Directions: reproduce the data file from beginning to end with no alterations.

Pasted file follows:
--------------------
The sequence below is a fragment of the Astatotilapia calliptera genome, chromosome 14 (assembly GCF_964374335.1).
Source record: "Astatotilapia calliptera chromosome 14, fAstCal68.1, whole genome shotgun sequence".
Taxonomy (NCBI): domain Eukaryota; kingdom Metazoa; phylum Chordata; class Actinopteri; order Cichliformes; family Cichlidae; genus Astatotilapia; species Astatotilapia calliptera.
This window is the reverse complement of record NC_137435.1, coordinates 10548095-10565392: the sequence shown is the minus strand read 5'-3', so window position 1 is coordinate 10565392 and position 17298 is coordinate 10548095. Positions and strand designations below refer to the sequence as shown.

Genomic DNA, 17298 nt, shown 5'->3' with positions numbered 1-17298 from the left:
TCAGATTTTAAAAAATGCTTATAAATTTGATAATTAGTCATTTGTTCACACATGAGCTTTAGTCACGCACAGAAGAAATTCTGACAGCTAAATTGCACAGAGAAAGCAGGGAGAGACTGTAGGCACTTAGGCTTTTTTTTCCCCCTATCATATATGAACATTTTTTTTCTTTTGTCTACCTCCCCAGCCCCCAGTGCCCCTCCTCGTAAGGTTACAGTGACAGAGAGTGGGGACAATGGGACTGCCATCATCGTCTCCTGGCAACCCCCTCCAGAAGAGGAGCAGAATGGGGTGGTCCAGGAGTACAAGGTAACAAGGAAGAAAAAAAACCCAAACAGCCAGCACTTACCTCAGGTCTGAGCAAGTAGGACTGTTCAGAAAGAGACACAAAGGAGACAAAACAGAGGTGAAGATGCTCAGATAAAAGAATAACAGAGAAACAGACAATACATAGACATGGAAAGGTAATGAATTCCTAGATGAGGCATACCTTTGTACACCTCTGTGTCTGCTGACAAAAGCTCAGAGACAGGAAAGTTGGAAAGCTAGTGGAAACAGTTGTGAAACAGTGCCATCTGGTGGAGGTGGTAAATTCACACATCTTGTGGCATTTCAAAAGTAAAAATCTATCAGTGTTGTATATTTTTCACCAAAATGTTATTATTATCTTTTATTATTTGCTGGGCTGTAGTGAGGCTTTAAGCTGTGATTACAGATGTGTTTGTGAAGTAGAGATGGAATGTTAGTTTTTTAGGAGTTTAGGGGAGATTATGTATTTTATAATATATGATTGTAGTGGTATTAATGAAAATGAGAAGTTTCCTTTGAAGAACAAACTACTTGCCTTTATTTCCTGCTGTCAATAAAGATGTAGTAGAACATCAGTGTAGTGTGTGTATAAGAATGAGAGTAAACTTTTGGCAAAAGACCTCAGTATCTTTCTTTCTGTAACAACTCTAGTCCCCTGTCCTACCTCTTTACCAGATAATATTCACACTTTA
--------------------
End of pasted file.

The sequence below is a fragment of the Astatotilapia calliptera genome, chromosome 14 (assembly GCF_964374335.1).
Source record: "Astatotilapia calliptera chromosome 14, fAstCal68.1, whole genome shotgun sequence".
Taxonomy (NCBI): domain Eukaryota; kingdom Metazoa; phylum Chordata; class Actinopteri; order Cichliformes; family Cichlidae; genus Astatotilapia; species Astatotilapia calliptera.
This window is the reverse complement of record NC_137435.1, coordinates 10548095-10565392: the sequence shown is the minus strand read 5'-3', so window position 1 is coordinate 10565392 and position 17298 is coordinate 10548095. Positions and strand designations below refer to the sequence as shown.

Genomic DNA, 17298 nt, shown 5'->3' with positions numbered 1-17298 from the left:
TCAGATTTTAAAAAATGCTTATAAATTTGATAATTAGTCATTTGTTCACACATGAGCTTTAGTCACGCACAGAAGAAATTCTGACAGCTAAATTGCACAGAGAAAGCAGGGAGAGACTGTAGGCACTTAGGCTTTTTTTTCCCCCTATCATATATGAACATTTTTTTTCTTTTGTCTACCTCCCCAGCCCCCAGTGCCCCTCCTCGTAAGGTTACAGTGACAGAGAGTGGGGACAATGGGACTGCCATCATCGTCTCCTGGCAACCCCCTCCAGAAGAGGAGCAGAATGGGGTGGTCCAGGAGTACAAGGTAACAAGGAAGAAAAAAAACCCAAACAGCCAGCACTTACCTCAGGTCTGAGCAAGTAGGACTGTTCAGAAAGAGACACAAAGGAGACAAAACAGAGGTGAAGATGCTCAGATAAAAGAATAACAGAGAAACAGACAATACATAGACATGGAAAGGTAATGAATTCCTAGATGAGGCATACCTTTGTACACCTCTGTGTCTGCTGACAAAAGCTCAGAGACAGGAAAGTTGGAAAGCTAGTGGAAACAGTTGTGAAACAGTGCCATCTGGTGGAGGTGGTAAATTCACACATCTTGTGGCATTTCAAAAGTAAAAATCTATCAGTGTTGTATATTTTTCACCAAAATGTTATTATTATCTTTTATTATTTGCTGGGCTGTAGTGAGGCTTTAAGCTGTGATTACAGATGTGTTTGTGAAGTAGAGATGGAATGTTAGTTTTTTAGGAGTTTAGGGGAGATTATGTATTTTATAATATATGATTGTAGTGGTATTAATGAAAATGAGAAGTTTCCTTTGAAGAACAAACTACTTGCCTTTATTTCCTGCTGTCAATAAAGATGTAGTAGAACATCAGTGTAGTGTGTGTATAAGAATGAGAGTAAACTTTTGGCAAAAGACCTCAGTATCTTTCTTTCTGTAACAACTCTAGTCCCCTGTCCTACCTCTTTACCAGATAATATTCACACTTTA